The informants describe external circumstances as barriers for living sustainably. Examples here would be a lack of public transport or limited access to locally grown organic food. This may suffice as an example of the importance of similar transitional processes on a societal level and an individual level. Even though the informants wish to do things in a certain sustainable manner, it may be exceedingly difficult if society does not provide suitable alternatives. This is an important effect of being in EVH or SLM; the community provides alternative sustainable choices of action, such as by carpooling or through organic food cooperatives. The informants explain that it is inspiring to live in a community where sustainable alternatives are accessible and new ideas to improve sustainability are flourishing. They use the Internet, newspapers, books, and scientific papers to get information and want sustainable living to become a part of the official school curriculum, but mostly information sharing seems to happen spontaneously in the groups. Working in a group to improve sustainability might meet both the intrinsic goals of relatedness and competency.
Contact With Nature
The informants view living a life that is more social as an important factor for continuing a sustainable lifestyle. They are not only social in relation to people but also connect with nature. However, the informants describe quite different relationships with nature. Some of the informants had frequent outdoor experiences while growing up, which they perceive as important for their experience of nature’s value, such as Ingrid:
I grew up in the countryside. In fact, it was in the middle of the woods. Even more in the middle of the woods than here, it is almost—you wouldn’t believe it is true, but it is. So, when it comes to nature and protecting it, animals and nature, it has kind of always been there, independent of all the negative tendencies that are escalating now. I would have had a relationship with nature and animals and a need to protect them even if it wasn’t for the climate crisis.
It might be that these informants have developed an attachment to nature (Zelenski et al., 2015) or that they have developed an ecological identity, whereby protecting nature feels as natural as protecting oneself (Bragg 1996; Næss 2008). However, when asked about identity and feeling green or eco-friendly, few of the informants report a sense of having an ecological identity. Rather, they report on social comparison, rating themselves as more or less green than others. This may be taken as evidence of important group effects such as modeling, rather than tokens of ecological identity (Coates et al. 2008), social norms (Cialdini 2003; Goldstein et al. 2008), and group identity (Harré 2011) as discussed above, in addition to social control effects indicating sustainability becoming a moral concern (Harré 2011).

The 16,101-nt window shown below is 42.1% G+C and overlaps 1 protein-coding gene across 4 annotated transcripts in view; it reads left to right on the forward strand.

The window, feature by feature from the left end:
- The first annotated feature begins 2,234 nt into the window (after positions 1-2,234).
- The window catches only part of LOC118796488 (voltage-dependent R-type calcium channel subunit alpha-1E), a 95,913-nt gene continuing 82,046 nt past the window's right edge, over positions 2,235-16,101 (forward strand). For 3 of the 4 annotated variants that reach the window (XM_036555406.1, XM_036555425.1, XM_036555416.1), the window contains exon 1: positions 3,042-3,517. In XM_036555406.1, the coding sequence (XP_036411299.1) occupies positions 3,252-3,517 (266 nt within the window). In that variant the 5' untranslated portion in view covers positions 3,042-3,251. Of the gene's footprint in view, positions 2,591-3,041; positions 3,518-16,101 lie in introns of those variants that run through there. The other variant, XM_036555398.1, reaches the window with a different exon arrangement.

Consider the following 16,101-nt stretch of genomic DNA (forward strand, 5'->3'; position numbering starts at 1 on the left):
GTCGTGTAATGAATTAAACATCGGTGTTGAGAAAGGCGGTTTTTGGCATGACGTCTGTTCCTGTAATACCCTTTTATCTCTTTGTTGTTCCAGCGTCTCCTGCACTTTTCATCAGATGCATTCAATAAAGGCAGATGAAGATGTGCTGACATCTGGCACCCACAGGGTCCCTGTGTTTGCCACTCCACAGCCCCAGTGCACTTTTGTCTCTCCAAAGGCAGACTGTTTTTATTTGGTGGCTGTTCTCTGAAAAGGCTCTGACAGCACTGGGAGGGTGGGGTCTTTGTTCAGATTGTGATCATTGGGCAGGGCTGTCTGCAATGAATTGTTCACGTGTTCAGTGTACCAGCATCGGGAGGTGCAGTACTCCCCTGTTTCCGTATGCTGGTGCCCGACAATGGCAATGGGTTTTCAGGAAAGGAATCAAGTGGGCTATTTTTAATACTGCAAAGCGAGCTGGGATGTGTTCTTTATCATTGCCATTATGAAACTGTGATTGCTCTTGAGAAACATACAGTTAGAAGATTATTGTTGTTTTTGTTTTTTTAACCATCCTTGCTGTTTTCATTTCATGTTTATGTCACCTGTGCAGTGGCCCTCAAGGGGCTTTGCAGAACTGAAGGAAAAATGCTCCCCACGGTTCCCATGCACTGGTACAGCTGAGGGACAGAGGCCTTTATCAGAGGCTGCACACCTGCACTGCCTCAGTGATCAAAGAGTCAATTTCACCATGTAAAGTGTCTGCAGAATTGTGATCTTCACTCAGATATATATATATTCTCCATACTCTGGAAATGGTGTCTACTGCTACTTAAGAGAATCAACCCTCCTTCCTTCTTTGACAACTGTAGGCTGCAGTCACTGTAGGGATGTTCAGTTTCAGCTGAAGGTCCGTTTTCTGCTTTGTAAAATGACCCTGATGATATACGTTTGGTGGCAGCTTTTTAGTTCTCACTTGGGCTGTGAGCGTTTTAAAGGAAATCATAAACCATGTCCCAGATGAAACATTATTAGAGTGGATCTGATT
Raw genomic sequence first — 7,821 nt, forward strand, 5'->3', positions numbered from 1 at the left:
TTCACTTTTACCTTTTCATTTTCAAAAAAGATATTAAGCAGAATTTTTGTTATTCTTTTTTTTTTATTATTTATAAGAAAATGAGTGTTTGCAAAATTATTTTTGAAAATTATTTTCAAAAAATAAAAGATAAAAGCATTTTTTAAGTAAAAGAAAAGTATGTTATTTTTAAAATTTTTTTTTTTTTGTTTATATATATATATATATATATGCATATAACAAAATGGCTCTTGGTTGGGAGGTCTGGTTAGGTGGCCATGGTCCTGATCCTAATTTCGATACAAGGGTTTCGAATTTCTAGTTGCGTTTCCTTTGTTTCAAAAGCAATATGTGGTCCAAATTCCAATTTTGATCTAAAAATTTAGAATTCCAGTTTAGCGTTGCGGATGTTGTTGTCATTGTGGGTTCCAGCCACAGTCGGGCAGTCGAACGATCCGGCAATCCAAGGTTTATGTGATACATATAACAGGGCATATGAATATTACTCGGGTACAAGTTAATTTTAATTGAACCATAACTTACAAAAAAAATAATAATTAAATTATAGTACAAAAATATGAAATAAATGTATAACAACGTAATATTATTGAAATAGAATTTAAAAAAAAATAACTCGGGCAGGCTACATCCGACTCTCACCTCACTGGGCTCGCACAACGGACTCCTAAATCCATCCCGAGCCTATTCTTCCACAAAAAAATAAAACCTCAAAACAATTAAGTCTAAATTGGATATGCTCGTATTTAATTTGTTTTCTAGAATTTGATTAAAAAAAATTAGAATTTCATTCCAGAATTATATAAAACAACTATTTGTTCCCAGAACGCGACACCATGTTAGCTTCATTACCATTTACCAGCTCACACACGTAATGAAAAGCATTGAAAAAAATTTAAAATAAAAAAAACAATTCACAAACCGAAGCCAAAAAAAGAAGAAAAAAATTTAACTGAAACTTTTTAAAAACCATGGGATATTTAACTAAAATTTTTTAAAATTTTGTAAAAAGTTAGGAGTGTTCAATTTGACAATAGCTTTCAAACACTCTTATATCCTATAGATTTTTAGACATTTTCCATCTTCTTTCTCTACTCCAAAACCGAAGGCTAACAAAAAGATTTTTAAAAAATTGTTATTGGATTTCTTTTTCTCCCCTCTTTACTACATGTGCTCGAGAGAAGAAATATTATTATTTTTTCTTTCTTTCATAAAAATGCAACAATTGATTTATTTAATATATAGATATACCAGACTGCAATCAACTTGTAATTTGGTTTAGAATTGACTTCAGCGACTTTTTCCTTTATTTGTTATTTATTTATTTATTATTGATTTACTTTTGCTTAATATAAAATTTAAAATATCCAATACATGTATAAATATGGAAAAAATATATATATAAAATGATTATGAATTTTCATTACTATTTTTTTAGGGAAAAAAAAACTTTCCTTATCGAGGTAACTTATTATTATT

Not all of the informants describe having had important outdoor experiences, but they still feel connected to nature. Some of our informants describe being connected to nature in a way that feels spiritual. Perhaps an outdoor life is one way of connecting, but another could be spirituality, as this has also been found to correlate with nature connectedness and a sustainable lifestyle (Hedlund-de Witt et al. 2014). A third alternative would be place identity, a universal phenomenon developed in childhood that causes a person to become attached to and wish to defend a particular area. The place of attachment influences what qualities are valued in other places and self-perception (Proshansky et al. 1983). The informants describe a special motivational force as “neighborhood power,” like Eva:
I have always had neighborhood mentality, thinking about the local area and building society from the bottom up. We know best what we want, those of us who live in this area. We know what the neighbors care about and how we can create a good community together.
Eva explains how the neighborhood has created a voluntary communal project dedicated to living more sustainably. In both SLM and EVH, they want to create a local community that contains friends, leisure activities, work, and food production where they live. This attachment to their living space may be connected to place identity (Proshansky et al. 1983). Perhaps the informants have attachments to natural environments that motivate them to defend the environment by living sustainably. Prior findings have shown that a strong place identity may create more engagement in climate actions in the local community (Forsyth et al. 2015; Vaske and Korbin 2001; Vugt 2001), while others have not found evidence supporting this link (Gosling and Williams 2010; Hernández et al. 2010).
For some informants, connection to nature did not seem to be an important motivating force in choosing a sustainable lifestyle. However, they wish to live in close interaction with nature. They enjoy and want to spend more time doing things like growing food, fishing, and creating a natural garden. The participants perceive modern society as involving little interaction with nature. The joy and inspiration the informants feel when being in contact with nature may indicate that nature can fulfill important basic needs such as relatedness and happiness (Capaldi et al. 2014; Poon et al. 2015).
This theme encompasses characteristics that make the informants particularly motivated for sustainable living. Previous research has pointed to green identity as a factor that can enhance climate actions (Bartels and Onwezen 2014; Fielding et al. 2008; Sparks and Shepherd 1992; van Dam and Fischer 2015). Some of the informants reported having a green identity. Others reported that green was not their main identity. They perceive living sustainably as being a small part of who they are. When a sustainable lifestyle becomes more mainstream, it is also difficult to build an identity based entirely on this. Ingrid explains that all kinds of people live in EVH: